Mar 27, 2020
Tax

Last evening (Thursday 26 March) legislation was passed in the Dáil to provide for the operation of a Wage Subsidy Scheme for employers.  The legislation provides that key aspects of eligibility for the scheme are largely to be determined by Revenue guidance, and this guidance was published late last evening.  In the interests of delivering a rapid economic recovery after the current crisis we are recommending that our members examine closely and if appropriate avail of the scheme for their own and/or their clients’ businesses. The eligibility for the self-assessment scheme depends on ‘significant negative economic disruption on the employer due to Covid-19’. A qualifying employer must declare that it is significantly impacted by the crisis. According to Revenue this means that the employer’s turnover is likely to decrease by 25 per cent for quarter 2, 2020; that the business is unable to meet normal wages or normal outputs. That a business has significant cash reserves will not necessarily disqualify it from the scheme. According to Revenue, eligibility will initially be determined, largely on the basis of self-assessment and declaration by the employer concerned, combined with a risk focused follow up verification by Revenue. The Scheme is available to employers across all sectors excluding the Public Service and Non-Commercial Semi-State Sector. Key indicators of ‘significant negative economic disruption’ are that the employer’s expected turnover is likely to decrease by 25 per cent for quarter 2, 2020. Revenue outline that the employer is best placed to determine this and may base this judgement on the decline in orders in March 2020, in comparison to February 2020, or the likely turnover for the quarter compared to Q1 or if appropriate Q2, 2019, or on any other basis that is reasonable. The scheme is confined to employees who were on the employer’s payroll at 29 February 2020, and for whom a payroll submission has already been made to Revenue in the period from 1 February 2020 to 15 March 2020. Employees who were laid off after 29 February 2020 may be taken back onto the payroll for the purposes of this scheme. Read Revenue’s guidance here and Revenue’s FAQ document may be useful. Revenue’s other information and advice for taxpayers and agents is available here. We will continue to advise all members using the appropriate communication channels as soon as further clarifications and updates are received.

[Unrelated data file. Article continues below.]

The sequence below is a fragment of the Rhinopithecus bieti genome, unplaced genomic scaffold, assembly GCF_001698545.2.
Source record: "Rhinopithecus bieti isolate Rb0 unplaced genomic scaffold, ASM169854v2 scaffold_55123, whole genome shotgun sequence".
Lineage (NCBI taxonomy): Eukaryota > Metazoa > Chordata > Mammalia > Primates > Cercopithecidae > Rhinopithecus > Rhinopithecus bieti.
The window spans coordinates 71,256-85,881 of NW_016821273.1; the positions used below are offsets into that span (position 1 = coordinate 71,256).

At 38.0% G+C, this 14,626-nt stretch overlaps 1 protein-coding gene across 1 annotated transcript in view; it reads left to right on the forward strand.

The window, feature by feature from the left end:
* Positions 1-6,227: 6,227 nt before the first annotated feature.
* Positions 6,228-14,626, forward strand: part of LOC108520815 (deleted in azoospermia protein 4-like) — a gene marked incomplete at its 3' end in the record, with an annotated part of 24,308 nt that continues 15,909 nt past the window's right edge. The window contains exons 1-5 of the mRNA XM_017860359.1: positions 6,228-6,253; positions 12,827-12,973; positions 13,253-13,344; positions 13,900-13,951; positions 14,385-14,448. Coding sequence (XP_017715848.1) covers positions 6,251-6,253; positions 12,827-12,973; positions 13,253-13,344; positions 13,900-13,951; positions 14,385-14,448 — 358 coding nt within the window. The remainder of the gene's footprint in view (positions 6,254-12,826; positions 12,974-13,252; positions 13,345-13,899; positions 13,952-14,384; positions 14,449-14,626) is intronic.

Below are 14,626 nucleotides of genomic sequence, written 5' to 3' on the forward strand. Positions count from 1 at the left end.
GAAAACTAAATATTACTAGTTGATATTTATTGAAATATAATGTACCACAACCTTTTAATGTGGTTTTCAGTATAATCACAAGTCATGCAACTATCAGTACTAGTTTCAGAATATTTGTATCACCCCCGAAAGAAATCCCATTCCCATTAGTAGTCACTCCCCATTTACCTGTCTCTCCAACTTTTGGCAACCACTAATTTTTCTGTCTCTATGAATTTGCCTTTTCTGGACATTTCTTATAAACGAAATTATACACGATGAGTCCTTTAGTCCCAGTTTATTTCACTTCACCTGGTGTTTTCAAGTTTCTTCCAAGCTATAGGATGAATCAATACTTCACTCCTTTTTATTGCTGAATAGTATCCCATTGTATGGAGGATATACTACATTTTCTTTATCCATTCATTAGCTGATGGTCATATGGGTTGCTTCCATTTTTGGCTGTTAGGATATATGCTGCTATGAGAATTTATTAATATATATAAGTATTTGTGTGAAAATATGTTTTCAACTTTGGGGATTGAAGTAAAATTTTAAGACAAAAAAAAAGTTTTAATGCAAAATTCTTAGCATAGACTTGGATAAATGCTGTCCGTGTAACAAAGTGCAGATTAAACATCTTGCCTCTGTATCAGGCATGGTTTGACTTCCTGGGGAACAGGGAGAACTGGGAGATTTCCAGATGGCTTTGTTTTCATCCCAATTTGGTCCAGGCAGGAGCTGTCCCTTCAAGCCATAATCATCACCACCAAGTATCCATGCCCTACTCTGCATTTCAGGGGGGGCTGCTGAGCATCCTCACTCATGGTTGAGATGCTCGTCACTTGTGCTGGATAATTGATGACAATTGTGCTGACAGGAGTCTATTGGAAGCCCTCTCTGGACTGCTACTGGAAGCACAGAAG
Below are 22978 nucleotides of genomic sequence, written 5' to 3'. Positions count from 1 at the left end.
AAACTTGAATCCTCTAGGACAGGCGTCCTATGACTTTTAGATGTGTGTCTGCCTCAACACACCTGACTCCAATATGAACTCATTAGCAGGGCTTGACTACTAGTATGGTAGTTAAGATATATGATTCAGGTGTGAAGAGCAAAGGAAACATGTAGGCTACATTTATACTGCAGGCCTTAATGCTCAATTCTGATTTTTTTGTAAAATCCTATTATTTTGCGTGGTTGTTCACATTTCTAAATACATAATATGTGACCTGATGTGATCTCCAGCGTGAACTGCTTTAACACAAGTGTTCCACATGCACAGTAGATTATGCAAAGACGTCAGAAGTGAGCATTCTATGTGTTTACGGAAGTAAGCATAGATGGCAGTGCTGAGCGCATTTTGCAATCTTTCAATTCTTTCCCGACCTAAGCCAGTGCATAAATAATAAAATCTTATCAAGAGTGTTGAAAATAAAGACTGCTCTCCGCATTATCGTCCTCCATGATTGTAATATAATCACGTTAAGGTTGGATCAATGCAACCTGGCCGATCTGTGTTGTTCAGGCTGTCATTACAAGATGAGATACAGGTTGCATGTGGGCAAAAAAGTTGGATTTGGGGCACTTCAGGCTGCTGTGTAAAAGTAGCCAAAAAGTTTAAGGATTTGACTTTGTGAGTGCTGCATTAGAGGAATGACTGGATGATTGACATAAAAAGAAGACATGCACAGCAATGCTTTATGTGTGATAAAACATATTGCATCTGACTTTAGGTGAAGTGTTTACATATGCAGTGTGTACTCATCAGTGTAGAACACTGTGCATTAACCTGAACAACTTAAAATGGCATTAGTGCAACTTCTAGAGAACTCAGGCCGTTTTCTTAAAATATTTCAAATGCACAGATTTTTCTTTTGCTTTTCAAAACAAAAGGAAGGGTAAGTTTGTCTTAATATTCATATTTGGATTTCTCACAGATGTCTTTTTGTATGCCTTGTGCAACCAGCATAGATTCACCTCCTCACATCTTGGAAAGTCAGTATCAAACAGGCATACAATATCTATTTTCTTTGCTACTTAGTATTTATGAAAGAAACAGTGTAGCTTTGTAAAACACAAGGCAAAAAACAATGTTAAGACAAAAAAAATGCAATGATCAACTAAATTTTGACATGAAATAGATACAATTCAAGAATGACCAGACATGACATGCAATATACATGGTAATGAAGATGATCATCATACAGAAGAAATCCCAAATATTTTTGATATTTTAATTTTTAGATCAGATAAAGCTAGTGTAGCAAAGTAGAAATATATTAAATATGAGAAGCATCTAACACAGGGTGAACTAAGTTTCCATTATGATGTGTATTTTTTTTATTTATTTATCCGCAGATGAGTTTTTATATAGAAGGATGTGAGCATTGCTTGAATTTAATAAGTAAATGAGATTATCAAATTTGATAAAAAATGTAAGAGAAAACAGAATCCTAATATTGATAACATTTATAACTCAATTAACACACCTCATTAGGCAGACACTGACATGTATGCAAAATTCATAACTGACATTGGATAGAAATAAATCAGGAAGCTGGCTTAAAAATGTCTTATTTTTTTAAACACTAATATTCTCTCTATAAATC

Mar 27, 2020